Background: Stunting affects up to one-third of the children in low-to-middle income countries (LMICs) and has been correlated with decline in cognitive capacity and vaccine immunogenicity. Early identification of infants at risk is critical for early intervention and prevention of morbidity. The aim of this study was to investigate patterns of growth in infants up through 48 months of age to assess whether the growth of infants with stunting eventually improved as well as the potential predictors of growth.
Methods: Height-for-age z-scores (HAZ) of children from Matiari (rural site, Pakistan) at birth, 18 months, and 48 months were obtained. Results of serum-based biomarkers collected at 6 and 9 months were recorded. A descriptive analysis of the population was followed by assessment of growth predictors via traditional machine learning random forest models.
Results: Of the 107 children who were followed up till 48 months of age, 51% were stunted (HAZ < - 2) at birth which increased to 54% by 48 months of age. Stunting status for the majority of children at 48 months was found to be the same as at 18 months. Most children with large gains started off stunted or severely stunted, while all of those with notably large losses were not stunted at birth. Random forest models identified HAZ at birth as the most important feature in predicting HAZ at 18 months. Of the biomarkers, AGP (Alpha- 1-acid Glycoprotein), CRP (C-Reactive Protein), and IL1 (interleukin-1) were identified as strong subsequent growth predictors across both the classification and regressor models.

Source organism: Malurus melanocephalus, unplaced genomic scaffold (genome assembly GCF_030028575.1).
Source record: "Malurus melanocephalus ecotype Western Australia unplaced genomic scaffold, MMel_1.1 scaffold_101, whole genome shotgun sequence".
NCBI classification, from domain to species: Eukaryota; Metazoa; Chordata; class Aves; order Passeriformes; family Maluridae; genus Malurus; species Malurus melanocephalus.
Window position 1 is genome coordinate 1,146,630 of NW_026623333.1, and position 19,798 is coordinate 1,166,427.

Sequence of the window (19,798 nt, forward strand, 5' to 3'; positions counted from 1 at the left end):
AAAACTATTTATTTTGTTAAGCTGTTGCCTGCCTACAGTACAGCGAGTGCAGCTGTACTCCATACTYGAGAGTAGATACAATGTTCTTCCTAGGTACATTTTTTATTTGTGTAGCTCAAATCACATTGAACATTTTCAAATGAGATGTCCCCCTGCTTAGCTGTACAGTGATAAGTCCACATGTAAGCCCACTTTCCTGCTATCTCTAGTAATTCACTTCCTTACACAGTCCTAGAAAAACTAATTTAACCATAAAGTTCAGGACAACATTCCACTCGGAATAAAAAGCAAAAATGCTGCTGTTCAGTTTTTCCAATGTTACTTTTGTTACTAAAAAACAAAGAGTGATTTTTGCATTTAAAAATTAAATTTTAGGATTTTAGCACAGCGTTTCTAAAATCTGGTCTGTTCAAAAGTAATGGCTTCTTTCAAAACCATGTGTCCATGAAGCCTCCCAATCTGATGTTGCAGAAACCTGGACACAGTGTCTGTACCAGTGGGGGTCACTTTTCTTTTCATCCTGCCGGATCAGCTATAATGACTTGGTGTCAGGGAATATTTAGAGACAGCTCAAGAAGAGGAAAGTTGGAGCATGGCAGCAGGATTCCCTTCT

Conclusion: We demonstrated that children most children with stunting at birth remained stunted at 48 months of age. Value was added for predicting growth outcomes with the use of traditional machine learning random forest models. HAZ at birth was found to be a strong predictor of subsequent growth in infants up through 48 months of age. Biomarkers of systemic inflammation, AGP, CRP, IL1, were also strong predictors of growth outcomes. These findings provide support for continued focus on interventions prenatally, at birth, and early infancy in children at risk for stunting who live in resource-constrained regions of the world.
Keywords: Growth predictors; Infant growth; Systemic inflammatory biomarkers.